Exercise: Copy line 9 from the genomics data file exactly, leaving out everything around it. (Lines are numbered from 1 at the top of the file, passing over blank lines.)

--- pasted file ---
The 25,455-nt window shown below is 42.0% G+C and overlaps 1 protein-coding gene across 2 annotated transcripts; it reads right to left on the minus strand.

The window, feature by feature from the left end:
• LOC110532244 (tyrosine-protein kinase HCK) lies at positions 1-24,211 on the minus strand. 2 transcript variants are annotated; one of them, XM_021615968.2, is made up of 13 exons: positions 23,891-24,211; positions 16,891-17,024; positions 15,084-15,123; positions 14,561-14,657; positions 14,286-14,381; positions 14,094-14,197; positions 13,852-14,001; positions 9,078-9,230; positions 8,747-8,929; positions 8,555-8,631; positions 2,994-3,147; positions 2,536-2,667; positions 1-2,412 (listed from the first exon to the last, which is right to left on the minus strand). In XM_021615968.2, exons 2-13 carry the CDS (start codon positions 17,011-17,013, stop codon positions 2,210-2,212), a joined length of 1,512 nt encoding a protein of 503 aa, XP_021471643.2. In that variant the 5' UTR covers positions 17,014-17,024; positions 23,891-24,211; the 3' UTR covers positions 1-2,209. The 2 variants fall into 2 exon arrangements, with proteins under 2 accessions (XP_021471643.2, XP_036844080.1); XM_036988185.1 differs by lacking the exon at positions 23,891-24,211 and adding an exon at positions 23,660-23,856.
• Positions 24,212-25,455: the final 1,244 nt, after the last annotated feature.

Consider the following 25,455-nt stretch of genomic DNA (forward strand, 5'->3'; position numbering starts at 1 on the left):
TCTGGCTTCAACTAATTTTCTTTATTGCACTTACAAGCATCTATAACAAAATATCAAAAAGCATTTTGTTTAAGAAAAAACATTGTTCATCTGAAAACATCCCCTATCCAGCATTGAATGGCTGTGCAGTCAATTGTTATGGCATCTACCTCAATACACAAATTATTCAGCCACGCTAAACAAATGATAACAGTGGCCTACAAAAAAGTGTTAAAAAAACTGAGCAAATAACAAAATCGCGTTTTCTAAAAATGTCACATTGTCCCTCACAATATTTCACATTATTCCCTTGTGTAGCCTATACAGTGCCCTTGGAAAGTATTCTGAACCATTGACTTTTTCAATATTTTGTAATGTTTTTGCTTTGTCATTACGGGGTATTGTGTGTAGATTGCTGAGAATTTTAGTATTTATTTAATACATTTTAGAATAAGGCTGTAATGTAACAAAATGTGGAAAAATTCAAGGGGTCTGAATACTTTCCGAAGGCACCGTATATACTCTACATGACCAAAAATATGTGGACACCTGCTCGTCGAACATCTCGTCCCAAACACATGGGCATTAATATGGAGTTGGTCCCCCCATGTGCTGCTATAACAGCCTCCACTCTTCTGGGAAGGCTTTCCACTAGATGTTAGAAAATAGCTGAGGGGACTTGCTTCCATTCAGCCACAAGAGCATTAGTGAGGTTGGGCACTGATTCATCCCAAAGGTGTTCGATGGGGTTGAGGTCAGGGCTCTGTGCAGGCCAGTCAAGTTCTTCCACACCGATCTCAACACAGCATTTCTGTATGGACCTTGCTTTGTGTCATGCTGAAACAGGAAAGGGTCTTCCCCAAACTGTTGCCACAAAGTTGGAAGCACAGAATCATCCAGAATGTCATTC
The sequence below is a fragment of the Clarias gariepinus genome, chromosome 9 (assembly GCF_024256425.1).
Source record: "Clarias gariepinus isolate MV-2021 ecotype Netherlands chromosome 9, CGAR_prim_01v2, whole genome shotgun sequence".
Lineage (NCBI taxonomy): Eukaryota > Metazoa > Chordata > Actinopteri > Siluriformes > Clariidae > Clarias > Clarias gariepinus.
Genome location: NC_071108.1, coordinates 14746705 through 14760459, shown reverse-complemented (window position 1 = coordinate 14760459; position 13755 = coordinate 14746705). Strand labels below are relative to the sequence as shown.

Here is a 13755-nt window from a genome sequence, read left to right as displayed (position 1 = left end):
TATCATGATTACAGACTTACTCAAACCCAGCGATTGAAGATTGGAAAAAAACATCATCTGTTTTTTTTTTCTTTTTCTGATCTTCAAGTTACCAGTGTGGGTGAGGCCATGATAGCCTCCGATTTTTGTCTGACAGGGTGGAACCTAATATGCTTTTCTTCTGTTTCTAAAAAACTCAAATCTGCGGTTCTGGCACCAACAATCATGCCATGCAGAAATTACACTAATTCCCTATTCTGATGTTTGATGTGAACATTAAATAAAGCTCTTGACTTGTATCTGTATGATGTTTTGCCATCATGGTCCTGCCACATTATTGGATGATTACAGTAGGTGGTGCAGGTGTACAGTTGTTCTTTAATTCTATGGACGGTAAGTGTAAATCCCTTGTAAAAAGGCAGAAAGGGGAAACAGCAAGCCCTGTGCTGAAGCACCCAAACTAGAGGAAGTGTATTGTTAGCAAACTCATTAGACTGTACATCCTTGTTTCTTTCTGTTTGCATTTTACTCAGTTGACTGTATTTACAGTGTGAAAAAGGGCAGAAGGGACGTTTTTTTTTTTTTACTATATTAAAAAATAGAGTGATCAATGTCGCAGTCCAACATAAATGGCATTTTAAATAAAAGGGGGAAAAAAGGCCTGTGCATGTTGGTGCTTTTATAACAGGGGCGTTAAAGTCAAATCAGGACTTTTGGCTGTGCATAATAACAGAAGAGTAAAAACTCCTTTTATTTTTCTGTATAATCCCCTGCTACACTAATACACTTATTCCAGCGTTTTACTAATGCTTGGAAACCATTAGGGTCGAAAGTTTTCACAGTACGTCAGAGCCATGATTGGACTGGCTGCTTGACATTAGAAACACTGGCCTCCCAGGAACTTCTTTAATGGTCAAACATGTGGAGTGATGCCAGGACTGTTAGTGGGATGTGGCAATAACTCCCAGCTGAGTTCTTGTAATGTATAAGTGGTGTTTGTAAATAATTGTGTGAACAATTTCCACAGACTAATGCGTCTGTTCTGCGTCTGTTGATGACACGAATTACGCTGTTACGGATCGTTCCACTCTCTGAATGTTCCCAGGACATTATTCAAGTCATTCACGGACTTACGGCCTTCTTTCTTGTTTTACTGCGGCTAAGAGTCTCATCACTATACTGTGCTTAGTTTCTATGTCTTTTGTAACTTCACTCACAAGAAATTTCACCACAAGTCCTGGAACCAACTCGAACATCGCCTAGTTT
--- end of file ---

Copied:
Lineage (NCBI taxonomy): Eukaryota > Metazoa > Chordata > Actinopteri > Siluriformes > Clariidae > Clarias > Clarias gariepinus.